The Weekly Photo Challenge: Forces of Nature

1-DSC_6358The weeks photo was taken at the Pinnacle National Park in California.  These crazy looking rock formations are visible all over the park.  I took this shot from the High Peaks Trail on the way to Hawkins Peak.

From the Pinnacles National Park site page:

Pinnacles National Park, located near the San Andreas Fault along the boundary of the Pacific Plate and the North American Plate, is an excellent example of tectonic plate movement. The Pinnacles Rocks are believed to be part of the Neenach Volcano that occurred 23 million years ago near present-day Lancaster, California, some 195 miles (314 km) southeast. The giant San Andreas Fault split the volcano and the Pacific Plate crept north, carrying the Pinnacles. The work of water and wind on these erodible volcanic rocks has formed the unusual rock structures seen today.

A great place to hike, with several challenging trails.  The forces of nature are evident from most of the high trails in the park.  If you are traveling in California, I would strongly encourage you to make a stop at the Pinnacles National Park.

Both of these pictures are taken from the picturesque, but challenging, High Peaks Trail:

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Where are you hiking this weekend?

If you’re looking for me, I’m over the hill.

Forces of Nature

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Photo 101 – Triumph & Contrast

Mt Whitney Trail looking down to the Owens Valley

Photo 101 – Triumph & Contrast

I pulled this photo from my archives.  This was taken on the Mt. Whitney Trail looking down on the Owens Valley in California.  I boosted the contrast just a bit to emphasize the shadows on the left side of the picture.  I was really pushing hard at this point on the trail.  I was beginning to feel the effects of altitude sickness here at around 12,000 feet.  I love how the clouds and shadows are in the left side of the picture and how one can see the shadows of the clouds on the Owens Valley about 8,000 feet below this point on the trail.

Sometimes it is better to be lucky than good when taking landscapes on the trail.  I was lucky on this picture.

Many thanks to my Photo 101 classmates for all of your constructive comments.  I know that I will carry the lessons learned from this class and push myself to be more creative when I’m on the trail with my trusty Nikon D40.  I’ve also been exposed to some really great photography blogs that I look forward to following.  Finally, thanks to Michelle and the entire Blogging 101 team at WordPress.  Your online classes have helped me push myself and renewed my enthusiasm for my own blog.

Thanks to all,

Dale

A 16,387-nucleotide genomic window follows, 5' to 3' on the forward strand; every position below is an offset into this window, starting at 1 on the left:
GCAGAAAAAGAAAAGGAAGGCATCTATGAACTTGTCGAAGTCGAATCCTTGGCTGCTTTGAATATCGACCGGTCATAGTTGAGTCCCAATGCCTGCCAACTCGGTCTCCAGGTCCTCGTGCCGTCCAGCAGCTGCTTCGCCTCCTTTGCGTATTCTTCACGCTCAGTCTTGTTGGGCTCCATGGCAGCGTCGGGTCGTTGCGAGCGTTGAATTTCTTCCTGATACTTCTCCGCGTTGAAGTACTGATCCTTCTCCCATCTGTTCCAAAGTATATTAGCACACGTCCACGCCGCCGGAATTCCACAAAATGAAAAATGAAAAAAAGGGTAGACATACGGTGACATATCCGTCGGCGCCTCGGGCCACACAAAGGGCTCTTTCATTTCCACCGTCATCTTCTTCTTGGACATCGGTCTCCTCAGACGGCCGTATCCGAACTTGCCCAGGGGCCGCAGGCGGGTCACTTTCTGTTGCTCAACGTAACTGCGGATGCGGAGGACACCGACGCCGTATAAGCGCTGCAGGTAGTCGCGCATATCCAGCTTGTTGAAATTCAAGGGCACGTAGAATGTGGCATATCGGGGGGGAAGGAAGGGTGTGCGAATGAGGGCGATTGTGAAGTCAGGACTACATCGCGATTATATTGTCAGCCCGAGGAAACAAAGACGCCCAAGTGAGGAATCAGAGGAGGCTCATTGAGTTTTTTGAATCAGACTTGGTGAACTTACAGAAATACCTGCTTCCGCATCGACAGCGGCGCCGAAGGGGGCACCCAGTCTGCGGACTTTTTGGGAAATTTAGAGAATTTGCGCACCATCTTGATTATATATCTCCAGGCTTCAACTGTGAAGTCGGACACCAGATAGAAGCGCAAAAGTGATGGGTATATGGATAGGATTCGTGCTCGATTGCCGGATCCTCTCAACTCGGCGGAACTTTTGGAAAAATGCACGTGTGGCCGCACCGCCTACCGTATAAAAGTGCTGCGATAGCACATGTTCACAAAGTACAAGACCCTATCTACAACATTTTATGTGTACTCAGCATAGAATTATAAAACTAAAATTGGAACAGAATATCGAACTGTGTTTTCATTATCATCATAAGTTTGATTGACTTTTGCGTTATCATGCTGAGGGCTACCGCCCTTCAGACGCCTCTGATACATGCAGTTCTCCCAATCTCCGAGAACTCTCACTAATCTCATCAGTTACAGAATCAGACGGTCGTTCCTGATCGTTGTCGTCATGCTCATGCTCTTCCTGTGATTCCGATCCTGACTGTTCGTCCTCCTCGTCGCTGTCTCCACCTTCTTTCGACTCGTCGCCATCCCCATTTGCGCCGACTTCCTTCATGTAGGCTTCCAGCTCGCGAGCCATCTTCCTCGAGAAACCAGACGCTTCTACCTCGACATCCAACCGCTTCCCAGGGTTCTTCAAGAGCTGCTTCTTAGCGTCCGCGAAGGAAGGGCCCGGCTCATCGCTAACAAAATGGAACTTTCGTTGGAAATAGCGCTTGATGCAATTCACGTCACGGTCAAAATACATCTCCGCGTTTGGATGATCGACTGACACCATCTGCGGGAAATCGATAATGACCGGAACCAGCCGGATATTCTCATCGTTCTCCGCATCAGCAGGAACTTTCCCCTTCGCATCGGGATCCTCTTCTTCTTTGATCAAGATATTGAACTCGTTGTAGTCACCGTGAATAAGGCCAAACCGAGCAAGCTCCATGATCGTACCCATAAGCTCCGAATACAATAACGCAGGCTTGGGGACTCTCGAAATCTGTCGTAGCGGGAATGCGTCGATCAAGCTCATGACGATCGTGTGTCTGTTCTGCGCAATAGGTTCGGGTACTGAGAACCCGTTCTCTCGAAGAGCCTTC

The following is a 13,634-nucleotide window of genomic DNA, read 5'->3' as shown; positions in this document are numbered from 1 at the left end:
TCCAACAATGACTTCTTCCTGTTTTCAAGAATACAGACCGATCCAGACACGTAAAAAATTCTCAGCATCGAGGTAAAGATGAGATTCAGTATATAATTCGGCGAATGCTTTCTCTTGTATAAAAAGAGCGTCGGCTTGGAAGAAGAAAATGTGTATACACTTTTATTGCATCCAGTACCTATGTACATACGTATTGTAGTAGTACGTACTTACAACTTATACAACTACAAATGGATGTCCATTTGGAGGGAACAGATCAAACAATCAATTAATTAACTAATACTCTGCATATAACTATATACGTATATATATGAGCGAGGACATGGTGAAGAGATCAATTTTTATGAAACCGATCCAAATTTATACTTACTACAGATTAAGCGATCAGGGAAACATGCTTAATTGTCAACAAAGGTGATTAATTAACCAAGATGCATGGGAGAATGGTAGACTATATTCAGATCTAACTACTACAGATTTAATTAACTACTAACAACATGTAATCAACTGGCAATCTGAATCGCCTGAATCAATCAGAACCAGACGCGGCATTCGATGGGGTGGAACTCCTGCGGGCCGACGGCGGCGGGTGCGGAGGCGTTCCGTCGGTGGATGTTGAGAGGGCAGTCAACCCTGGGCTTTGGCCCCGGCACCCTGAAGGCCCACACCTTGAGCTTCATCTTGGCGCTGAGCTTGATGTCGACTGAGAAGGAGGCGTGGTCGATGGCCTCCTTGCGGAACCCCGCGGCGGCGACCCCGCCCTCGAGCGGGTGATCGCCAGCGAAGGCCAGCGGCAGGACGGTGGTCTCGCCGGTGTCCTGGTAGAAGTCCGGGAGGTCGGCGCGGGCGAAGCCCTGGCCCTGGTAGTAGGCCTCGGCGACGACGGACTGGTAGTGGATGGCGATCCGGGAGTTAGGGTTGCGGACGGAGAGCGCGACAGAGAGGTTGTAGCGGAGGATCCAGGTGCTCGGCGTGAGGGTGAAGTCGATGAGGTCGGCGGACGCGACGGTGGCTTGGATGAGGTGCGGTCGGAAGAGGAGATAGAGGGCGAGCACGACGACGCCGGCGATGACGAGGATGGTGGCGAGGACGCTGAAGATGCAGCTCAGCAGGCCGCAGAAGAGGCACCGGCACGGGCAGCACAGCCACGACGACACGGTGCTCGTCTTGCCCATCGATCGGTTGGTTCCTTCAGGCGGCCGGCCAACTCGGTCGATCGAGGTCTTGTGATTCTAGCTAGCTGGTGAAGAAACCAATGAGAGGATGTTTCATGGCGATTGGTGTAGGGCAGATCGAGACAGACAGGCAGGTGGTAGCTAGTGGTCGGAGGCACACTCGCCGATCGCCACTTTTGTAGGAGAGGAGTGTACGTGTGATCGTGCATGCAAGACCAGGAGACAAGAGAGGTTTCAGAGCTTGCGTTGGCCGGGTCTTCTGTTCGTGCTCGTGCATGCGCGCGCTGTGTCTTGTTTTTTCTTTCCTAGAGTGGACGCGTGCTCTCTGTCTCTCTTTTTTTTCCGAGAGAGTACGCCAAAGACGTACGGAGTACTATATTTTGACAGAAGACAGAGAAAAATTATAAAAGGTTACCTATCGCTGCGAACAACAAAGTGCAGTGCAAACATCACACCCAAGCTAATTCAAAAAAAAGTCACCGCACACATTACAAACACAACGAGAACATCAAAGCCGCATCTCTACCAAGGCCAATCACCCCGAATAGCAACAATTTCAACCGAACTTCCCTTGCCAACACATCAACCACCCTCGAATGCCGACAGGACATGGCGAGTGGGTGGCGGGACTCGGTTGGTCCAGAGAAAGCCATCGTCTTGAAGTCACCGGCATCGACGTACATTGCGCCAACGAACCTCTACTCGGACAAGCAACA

In the meantime, If you’re looking for me, I’m over the hill.

The Thursday Picture – Lone Pine Falls

2010 Whitney Trail Falls DSC_4944Today’s Thursday Picture is one from my hiking archives.  Way back in 2010, my good friend Greg Jobe hiked up the Mt. Whitney Trail.  This picture is taken along the trail at Outpost Camp. That is about a 50 foot waterfall where Lone Pine Creek drops down into a little valley where Outpost Camp is located.  You can see the base of Mt. Whitney in the background.  Yes, there were still patches of snow in July…which is quite common for the Whitney Zone.

If you’re looking for me, I’m over the hill.

“Speak softly and carry a big stick”

It happened in 1972.  My Boy Scout Troop, “Troop of the Eagle”, was camping at Pinnacles National Monument.  Yes, the same Pinnacles National Monument that was founded back in 1908 by this famous American:

T_Roosevelt

It was late afternoon, and had been raining steadily since we arrived around lunch time. My patrol was getting hungry…to tell the truth, we were 11 and 12 year old boys that were always hungry. We had planned to cook something easy for dinner…our world famous aluminum spaghetti. We found that if we lined our cooking pot with aluminum foil, it helped us clean up faster! Of course, the spaghetti had a bit of a metallic taste…but, we were 11 and 12 year olds who were often ruled by our stomachs. Anyway, we were getting hungry but were unable to get a good fire started to boil water for the pasta. The rain was coming down like buckets, we were cold and wet, and there was mud everywhere.  Some of us had started to break into our pack of Oreos.  Desperate times…

Thankfully, some of the Dad’s who were chaperoning the trip came over and showed us how to start a fire in these very wet conditions. I flashed back to our wet camping trip and the miracle of fire when I saw this “how-to” on one of my favorite outdoor blogs, “Hiking the Trail.”  It looks like this was re-blogged from another great web site, Fix.com.

This is a fantastic graphic on how to start a fire (and get your aluminum spaghetti cooked up real quick!):


Source: Fix.com

So, where are you hiking this weekend?

If you’re looking for me, I’m over the hill.

The Thursday Picture – Mt. Whitney Trail

I have so many hiking and backpacking pictures!  So, I thought that I would start a new feature called, “The Thursday Picture.”  I will post an outdoor picture every Thursday.  It may be a picture that I took…or, a picture taken by someone else.

For my first picture, I am posting one that I took back in July, 2010 as I climbed up the Mt. Whitney Trail on a backpacking trip.  This picture is from the trail at about 10,000 feet looking down on the Owen’s Valley…way, way down!  I really like how the two lone pines seem to partially frame the picture.  I loved this hike…until I got altitude sickness!  What do you think?  Have you ever hiked on the Mt. Whitney Trail?Whitney Trail